What’s the forecast for the next, five, 10 or 15 years? “It’s hard for me to put the exact numbers on it,” Ana Nishnianidze, Trade and Investment Commissioner for the United Kingdom and Ireland tells me. “I think one of the challenges that we’re currently experiencing is the tariffs that are applied in both directions – that makes it not very profitable for companies on both sides to trade between the two countries. As those tariffs are removed, we will definitely see more movement of goods between the two countries. If we were to go back 50 years ago, Australia and UK used to be the largest trading partners when it came to food. Fifty years ago there were various changes – the EU was formed, and a number of tariffs were introduced. And this is where we are now. In terms of Australian exports to the UK, it’s less than 1%, or just around 1% of our total exports goes to the UK, the rest goes to other countries, and I think that’s just a result of that, so I think it [the percentage] will definitely increase.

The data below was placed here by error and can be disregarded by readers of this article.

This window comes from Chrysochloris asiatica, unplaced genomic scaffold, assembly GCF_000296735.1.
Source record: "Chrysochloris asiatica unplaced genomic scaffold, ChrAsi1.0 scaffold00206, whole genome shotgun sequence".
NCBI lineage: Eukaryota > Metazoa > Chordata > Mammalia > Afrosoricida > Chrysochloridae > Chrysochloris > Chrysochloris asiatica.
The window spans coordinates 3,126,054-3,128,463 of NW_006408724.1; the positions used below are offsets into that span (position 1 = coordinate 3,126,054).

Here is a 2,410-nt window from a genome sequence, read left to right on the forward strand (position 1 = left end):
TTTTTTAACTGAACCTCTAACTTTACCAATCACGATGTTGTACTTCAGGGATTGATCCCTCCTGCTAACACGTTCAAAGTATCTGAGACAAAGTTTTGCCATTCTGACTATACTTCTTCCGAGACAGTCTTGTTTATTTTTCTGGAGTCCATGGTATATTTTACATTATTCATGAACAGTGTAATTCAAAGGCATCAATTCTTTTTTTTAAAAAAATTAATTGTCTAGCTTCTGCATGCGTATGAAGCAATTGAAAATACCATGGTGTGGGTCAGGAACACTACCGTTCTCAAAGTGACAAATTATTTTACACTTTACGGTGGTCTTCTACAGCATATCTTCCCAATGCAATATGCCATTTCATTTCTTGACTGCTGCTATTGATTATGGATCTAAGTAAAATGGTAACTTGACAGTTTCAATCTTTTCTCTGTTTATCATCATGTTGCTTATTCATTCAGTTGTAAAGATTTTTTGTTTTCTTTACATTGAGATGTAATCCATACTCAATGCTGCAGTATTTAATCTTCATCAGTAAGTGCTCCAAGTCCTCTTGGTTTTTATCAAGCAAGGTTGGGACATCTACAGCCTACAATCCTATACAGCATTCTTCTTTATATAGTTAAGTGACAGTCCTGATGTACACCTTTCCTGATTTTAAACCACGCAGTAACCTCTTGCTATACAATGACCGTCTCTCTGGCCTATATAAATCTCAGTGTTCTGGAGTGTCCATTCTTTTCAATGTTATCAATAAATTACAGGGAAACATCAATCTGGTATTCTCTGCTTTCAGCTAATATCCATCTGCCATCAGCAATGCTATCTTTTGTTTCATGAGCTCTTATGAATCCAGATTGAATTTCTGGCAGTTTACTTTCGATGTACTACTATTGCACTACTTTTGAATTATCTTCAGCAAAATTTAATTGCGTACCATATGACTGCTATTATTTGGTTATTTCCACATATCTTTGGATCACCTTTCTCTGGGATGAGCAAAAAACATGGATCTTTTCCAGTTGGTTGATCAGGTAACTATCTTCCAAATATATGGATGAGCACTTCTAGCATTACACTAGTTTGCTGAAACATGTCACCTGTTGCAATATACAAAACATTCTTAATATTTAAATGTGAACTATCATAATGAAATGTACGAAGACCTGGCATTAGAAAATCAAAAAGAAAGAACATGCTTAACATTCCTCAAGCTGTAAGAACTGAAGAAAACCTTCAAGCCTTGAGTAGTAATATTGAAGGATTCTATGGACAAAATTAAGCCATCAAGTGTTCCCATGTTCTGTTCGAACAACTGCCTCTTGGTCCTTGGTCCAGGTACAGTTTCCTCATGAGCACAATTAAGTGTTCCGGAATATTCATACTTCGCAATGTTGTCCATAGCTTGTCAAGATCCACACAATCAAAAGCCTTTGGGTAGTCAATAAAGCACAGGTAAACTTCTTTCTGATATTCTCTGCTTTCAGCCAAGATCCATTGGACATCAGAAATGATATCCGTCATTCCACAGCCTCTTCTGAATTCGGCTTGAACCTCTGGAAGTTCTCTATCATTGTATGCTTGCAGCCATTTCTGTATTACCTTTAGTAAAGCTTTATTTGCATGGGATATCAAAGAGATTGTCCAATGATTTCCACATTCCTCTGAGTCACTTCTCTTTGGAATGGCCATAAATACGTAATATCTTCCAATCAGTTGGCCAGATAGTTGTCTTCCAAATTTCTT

Two men smiling holding food produce

Former Prime Minister of Australia Scott Morrison and Former UK Prime Minister Boris Johnson pose in the gardens of No. 10 holding two of Australia’s most popular products: Tim Tam and Vegemite

Former Prime Minister of Australia Scott Morrison and Former UK Prime Minister Boris Johnson pose in the gardens of No. 10 holding two of Australia’s most popular products: Tim Tam and Vegemite

“I don’t think it will be feasible for us to get to the same levels as we were 50 years ago. I don’t think Australia would overtake European countries when it comes to UK exports – and I don’t think the UK would overtake Asian markets when it comes to Australian exports, because proximity absolutely matters – and we’ve seen increase in freight costs. But I do think there’s a lot more that we could be doing together once some of these tariffs and barriers are removed. And I think importantly, we can be a secure source of premium products for each other, because some of the other countries that we trade with are not always the source of premium products, but we can be to each other.”

Indigenous ingredients and foods